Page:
Networks for Peacebuilding foster exchange, joint learning and joint action. They can be focused thematically, regionally or at linking actors across levels. Following the “peace constituency” of John Paul Lederach, peace networks are formed by those people, initiatives and organisations having a sustainable interest in constructive transformation of the conflict (Lederach 1997).
Key Theses, Thoughts and Ideas
Building on the initital impulses from the Colombian multi-actor network Redprodepaz and the Civil Peace Service university exchange program SAUP, the peer exchange facilitated by Barbara Unger from Berghof Foundation was enriched by other networking experiences e.g. from Brot für die Welt, the global network GPPAC or the interinstitutional network of Geneva Peacebuilding Platform.
The exchange provided insights on different aspects of peacebuilding networks:
Building networks in divided and conflict-ridden societies itself is peacebuilding, as it builds up relations that overcome divisions (ethnic, sectoral, etc.) and work on establishing trust in a setting full of mistrust
Peace networks tend to be successful when they are driven by an enthusiasm for change, if they meet a need. A solid organisational structure as well as an active atti-tude of the coordination body is inspiring and motivating the members. The effec-tiveness of multi-actor and dialogue-oriented networks depends on a joint vision for their cause, openness towards other actors, and strong dialogue capacities to bring about the expected changes. Civil society networks follow a constant process of learning, ,mutual empowerment and trust building for cohesion among network members, to strengthen their potentials and ultimately enable for a stronger out-reach. The international donor community called upon to adapt their project orientat-ed funding logic: Networks in conflict are long-term endeavors with the need for long-term support.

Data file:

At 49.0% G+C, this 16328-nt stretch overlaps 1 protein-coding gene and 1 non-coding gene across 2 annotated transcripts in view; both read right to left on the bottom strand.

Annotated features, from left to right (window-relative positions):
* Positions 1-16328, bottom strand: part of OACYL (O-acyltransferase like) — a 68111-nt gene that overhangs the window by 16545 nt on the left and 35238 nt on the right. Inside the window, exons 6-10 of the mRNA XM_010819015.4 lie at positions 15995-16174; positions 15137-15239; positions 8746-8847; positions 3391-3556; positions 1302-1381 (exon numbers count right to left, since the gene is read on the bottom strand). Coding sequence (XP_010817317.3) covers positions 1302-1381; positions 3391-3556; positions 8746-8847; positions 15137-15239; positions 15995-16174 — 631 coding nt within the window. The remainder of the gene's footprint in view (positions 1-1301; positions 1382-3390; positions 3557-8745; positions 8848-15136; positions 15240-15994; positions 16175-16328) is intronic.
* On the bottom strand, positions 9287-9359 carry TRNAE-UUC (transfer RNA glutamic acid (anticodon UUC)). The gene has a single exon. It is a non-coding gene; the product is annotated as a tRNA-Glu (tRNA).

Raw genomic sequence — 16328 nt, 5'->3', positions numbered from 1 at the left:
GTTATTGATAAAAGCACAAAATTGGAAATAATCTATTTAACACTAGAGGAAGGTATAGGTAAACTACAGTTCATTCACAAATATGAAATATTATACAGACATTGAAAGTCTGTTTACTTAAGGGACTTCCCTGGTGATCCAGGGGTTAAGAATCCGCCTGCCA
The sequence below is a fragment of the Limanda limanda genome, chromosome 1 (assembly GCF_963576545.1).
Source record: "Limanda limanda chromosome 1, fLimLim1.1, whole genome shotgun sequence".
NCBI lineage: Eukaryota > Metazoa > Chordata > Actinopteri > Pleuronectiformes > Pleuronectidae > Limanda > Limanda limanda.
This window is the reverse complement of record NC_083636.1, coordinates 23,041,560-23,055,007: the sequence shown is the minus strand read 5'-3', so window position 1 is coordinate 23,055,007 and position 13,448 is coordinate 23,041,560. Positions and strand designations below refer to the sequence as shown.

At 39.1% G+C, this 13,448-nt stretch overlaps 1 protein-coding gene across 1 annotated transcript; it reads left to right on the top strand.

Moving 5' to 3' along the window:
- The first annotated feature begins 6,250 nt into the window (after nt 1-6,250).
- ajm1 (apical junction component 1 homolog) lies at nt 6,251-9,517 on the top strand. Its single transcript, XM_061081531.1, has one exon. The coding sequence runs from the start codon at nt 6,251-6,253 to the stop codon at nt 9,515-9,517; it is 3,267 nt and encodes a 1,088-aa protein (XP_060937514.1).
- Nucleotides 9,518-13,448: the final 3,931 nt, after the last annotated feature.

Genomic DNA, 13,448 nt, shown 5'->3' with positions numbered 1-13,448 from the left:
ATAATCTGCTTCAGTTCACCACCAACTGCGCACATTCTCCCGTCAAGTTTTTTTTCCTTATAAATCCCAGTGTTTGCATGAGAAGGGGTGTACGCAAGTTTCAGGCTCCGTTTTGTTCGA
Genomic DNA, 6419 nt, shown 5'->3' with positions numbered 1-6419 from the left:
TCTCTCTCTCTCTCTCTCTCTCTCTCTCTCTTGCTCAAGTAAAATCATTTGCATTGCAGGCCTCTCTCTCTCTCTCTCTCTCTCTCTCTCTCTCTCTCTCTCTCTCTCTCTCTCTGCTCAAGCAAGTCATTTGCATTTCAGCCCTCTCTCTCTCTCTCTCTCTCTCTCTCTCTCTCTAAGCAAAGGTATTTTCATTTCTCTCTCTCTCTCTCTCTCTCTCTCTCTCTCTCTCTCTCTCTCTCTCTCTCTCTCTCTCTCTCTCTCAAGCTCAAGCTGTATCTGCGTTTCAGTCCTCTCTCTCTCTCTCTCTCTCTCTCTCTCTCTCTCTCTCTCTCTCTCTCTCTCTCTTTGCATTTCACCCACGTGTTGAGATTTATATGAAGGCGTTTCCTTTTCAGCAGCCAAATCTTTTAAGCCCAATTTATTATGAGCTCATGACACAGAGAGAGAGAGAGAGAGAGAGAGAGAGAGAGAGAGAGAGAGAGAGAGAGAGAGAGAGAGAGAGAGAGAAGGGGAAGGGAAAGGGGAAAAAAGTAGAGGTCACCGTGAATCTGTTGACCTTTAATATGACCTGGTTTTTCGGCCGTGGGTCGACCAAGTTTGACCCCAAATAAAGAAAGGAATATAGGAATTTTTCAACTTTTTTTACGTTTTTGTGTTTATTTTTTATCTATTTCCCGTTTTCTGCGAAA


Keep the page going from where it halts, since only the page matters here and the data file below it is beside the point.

The pandemic showed again clearly that digital exchange, while having a great po-tential to link members over distance with little financial effort, is conditioned by in-ternet access in rural areas, challenges with regard to security, digital expertise, ressources for digital platforms and knowledge management.